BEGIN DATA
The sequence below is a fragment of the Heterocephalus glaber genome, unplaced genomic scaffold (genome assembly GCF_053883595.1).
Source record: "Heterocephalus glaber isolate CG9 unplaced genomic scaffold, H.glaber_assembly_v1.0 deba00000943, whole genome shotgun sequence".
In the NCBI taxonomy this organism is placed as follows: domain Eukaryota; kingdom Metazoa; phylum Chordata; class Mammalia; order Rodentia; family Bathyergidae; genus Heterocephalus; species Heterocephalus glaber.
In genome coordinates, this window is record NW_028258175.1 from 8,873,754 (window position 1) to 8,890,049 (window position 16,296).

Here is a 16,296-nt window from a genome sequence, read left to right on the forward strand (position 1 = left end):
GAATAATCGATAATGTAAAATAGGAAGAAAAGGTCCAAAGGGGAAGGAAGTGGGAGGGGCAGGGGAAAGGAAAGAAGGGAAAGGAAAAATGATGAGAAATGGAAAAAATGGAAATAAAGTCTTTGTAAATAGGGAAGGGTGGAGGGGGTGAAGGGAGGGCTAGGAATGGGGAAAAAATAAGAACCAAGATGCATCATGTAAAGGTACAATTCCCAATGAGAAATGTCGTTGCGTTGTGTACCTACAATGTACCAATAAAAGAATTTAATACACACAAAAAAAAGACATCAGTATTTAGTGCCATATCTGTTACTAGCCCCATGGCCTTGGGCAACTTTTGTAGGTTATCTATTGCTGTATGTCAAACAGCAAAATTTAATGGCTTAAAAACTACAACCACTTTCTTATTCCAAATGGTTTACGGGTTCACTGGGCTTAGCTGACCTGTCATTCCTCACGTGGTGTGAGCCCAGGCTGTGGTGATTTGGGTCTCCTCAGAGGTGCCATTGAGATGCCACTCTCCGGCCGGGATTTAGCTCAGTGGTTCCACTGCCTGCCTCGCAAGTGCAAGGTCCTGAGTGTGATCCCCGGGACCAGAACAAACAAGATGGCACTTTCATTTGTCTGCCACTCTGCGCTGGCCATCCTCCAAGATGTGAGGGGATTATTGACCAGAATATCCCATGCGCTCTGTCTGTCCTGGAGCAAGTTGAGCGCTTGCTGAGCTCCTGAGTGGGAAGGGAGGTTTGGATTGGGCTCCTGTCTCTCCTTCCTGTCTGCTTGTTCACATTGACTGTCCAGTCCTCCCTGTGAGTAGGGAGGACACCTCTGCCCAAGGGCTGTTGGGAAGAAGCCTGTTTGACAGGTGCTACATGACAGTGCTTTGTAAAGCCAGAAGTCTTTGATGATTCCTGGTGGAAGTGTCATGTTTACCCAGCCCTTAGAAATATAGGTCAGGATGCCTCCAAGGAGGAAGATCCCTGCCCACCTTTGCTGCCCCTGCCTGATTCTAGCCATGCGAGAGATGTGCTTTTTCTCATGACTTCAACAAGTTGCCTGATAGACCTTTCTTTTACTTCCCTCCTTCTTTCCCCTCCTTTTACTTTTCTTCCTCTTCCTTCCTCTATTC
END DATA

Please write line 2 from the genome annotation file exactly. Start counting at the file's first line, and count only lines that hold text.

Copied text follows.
Source record: "Heterocephalus glaber isolate CG9 unplaced genomic scaffold, H.glaber_assembly_v1.0 deba00000943, whole genome shotgun sequence".